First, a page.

History of Lily's Fund
Headlines: Madison papers carry news about epilepsy research at UW-Madison. Anne and Dave Giroux, eager to learn more, meet with researchers Avtar Roopra and Tom Sutula.
A Gift: Lily’s Fund is created at the University of Wisconsin Foundation through a gift from the Giroux family, in honor of their daughter, Lily. It begins as an annual award given to a faculty or staff member whose work on epilepsy research was especially noteworthy.
First Luau: Encouraged by friends and family to make Lily’s Fund a bigger, public cause, Anne and Dave Giroux recruit a small band of volunteers to host the inaugural Lily’s Luau at Memorial Union’s Great Hall. About 200 guests attended, and the event netted $16,000 for epilepsy research. Colleen and David Penwell attend as guests.
WID: Findorff-Mortenson hosts the first Lily’s Lunch at the Wisconsin Institutes for Discovery — a new research facility under construction at UW-Madison. Workers are asked to make a $5 gift for lunch, and each donation is matched by the general contractors totaling more than $40,000.
Luau #2: Lily’s Luau returns to Great Hall for a second year. As momentum, volunteers and funds grow, Lily’s Fund announces a new goal – to jointly fund a research fellowship in the UW School of Medicine and Public Health. This new position, focused exclusively on epilepsy-related science, would bring bright young scientists to UW who would advance important epilepsy research.
Luau #3: The third annual Luau attracted more guests, and raised more money! Lily’s Fund announces that funds had been raised for a new position, and the first-ever Lily’s Fund Fellowship competition was posted! Dr. Richard Moss coordinates a selection committee of outstanding scientists and clinicians who choose the Lily’s Fund Fellow.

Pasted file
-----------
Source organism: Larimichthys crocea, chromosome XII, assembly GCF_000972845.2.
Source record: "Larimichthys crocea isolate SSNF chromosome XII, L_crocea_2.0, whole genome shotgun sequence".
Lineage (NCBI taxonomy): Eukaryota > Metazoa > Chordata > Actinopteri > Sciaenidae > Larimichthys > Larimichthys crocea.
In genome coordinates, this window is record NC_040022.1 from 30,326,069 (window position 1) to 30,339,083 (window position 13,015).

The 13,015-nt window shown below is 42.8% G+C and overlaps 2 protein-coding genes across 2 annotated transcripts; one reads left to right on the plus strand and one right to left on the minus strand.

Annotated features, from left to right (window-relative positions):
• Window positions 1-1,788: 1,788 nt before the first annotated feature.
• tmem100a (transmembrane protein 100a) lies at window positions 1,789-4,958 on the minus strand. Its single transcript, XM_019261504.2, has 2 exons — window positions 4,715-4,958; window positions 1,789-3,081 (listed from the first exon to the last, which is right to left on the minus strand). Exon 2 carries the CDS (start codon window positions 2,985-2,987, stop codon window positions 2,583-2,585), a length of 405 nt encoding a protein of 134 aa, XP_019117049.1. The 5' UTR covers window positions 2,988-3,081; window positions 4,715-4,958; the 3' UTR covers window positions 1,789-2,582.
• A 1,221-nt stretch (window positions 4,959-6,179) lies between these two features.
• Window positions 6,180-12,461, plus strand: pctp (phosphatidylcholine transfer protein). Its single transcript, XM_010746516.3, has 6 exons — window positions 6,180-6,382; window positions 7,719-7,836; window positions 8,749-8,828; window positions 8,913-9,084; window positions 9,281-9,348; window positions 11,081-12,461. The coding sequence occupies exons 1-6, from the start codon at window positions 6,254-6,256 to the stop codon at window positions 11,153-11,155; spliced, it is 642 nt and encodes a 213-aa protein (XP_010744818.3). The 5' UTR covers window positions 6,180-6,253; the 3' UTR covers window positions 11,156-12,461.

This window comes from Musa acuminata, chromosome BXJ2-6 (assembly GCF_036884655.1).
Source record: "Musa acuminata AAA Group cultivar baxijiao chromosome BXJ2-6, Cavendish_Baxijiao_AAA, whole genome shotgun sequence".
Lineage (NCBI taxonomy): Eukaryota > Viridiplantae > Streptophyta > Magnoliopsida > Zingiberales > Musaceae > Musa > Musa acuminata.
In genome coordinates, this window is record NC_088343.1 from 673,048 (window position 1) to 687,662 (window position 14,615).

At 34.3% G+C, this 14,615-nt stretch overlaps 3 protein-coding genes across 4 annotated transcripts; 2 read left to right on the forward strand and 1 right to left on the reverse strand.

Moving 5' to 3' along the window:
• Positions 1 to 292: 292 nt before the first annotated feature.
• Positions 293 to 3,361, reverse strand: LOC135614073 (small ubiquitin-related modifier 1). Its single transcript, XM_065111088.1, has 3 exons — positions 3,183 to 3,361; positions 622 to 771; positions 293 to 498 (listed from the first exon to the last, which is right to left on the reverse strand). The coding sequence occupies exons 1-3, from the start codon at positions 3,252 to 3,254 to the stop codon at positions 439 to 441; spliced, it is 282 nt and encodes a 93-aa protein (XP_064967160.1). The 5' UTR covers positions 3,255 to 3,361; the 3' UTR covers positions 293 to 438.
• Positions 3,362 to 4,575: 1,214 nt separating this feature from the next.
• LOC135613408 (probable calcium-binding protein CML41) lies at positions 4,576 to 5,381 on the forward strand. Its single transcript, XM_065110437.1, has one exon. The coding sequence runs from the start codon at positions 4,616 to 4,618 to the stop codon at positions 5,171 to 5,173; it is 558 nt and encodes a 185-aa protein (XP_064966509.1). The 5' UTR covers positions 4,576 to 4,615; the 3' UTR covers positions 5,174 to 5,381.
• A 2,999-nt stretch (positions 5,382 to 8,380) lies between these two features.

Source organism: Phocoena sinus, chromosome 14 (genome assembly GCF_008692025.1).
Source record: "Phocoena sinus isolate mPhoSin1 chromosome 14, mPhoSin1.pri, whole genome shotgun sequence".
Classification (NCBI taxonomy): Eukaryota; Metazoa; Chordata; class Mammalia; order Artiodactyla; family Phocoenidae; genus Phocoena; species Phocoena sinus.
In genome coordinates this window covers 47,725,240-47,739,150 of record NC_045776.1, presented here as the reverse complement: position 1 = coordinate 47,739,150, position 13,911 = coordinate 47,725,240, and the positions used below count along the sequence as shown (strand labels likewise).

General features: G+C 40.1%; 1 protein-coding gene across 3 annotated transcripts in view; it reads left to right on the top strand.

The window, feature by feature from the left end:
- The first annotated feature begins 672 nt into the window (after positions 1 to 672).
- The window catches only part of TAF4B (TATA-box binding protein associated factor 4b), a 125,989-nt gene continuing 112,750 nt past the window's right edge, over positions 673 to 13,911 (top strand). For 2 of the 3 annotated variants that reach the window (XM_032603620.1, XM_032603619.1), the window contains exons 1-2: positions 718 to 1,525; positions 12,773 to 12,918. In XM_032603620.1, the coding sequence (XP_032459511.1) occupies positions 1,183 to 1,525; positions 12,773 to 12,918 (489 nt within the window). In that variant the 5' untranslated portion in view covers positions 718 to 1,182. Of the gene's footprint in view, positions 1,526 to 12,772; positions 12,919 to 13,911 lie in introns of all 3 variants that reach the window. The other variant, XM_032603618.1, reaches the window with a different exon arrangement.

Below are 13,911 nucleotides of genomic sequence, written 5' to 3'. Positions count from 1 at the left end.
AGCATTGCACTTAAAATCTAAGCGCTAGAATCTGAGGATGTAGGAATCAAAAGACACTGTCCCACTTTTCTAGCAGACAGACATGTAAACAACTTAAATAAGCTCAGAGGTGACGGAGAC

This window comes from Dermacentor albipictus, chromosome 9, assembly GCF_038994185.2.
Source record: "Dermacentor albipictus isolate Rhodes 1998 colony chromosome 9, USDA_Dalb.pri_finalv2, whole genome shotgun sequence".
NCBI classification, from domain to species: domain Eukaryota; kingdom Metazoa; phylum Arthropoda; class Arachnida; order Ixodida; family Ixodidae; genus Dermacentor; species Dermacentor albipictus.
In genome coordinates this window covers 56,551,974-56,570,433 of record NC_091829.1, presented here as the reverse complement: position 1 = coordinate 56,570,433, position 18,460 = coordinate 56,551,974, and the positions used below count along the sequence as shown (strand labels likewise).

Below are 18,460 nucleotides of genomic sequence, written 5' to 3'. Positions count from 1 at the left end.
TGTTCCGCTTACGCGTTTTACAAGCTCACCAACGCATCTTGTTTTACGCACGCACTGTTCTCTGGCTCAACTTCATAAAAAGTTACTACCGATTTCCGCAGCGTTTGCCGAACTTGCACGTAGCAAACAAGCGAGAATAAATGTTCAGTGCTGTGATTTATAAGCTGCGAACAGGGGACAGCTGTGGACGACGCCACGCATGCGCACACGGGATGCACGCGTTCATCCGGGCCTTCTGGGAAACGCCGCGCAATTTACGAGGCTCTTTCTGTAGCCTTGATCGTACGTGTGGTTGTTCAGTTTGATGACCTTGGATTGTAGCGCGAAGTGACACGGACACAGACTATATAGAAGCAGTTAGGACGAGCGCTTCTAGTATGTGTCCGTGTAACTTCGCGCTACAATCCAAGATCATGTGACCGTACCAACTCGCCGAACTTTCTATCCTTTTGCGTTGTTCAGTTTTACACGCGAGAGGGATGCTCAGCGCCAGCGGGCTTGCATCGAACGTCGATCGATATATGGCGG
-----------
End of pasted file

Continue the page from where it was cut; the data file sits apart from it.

First Fellow: Elizabeth Hutchinson serves as the first Lily’s Fund Fellow, pursuing her research to find markers in the brain that can predict epilepsy.
Luau #6: 700 guests attend Wisconsin’s favorite mid-winter luau to raise money for epilepsy research. The Neuron Project is unveiled. Newlyweds Mary Jo and Matt Kronberger are the first to name a neuron, and other Luau guests follow their lead, immediately staking their claims to the newly-installed sculpture.
First Grace Grant: Lily’s Fund and UW-Madison announce the first two-year, $100,000 Grace Grant. Giulio Tononi and Rama Maganti will use the funds to see if high-density electro encephalograph (HD-EEG) technology can be used to identify the focal point of seizures in the brain, as well as calculate the seizure’s pathway. Typical EEG devices used in hospitals and clinics gather information about brain activity and seizures using 19 electrodes placed on the scalp. By comparison, HD-EEG devices use up to 256 electrodes.
Neuron Project Dedicated: In conjunction with Purple Day, Lily’s Fund dedicated The Neuron Project at WIMR II.
Badgers Axe Epilepsy: The Wisconsin Badgers and the Minnesota Golden Gophers collaborate with Lily’s Fund on a groundbreaking “1-in-26” epilepsy awareness project. Students waved purple bandanas during “Jump Around.” Scoreboards and displays throughout the stadium carry informational messages. And a special 30-second PSA featuring Bucky Badger airs on the giant scoreboard.
Luau #7: Lily’s Luau 2015 raises $145,000 for epilepsy research. Underwriting from 54 sponsors keeps the luau affordable for all. 70+ auction donors generously contribute their goods and services, and electronic bidding is introduced for the first time. Famed opera singer Kitt Foss dazzles the crowd with a surprise performance.
Special Grant: Buoyed by generous support, Lily’s Fund awards a special two-year grant to Avtar Roopra.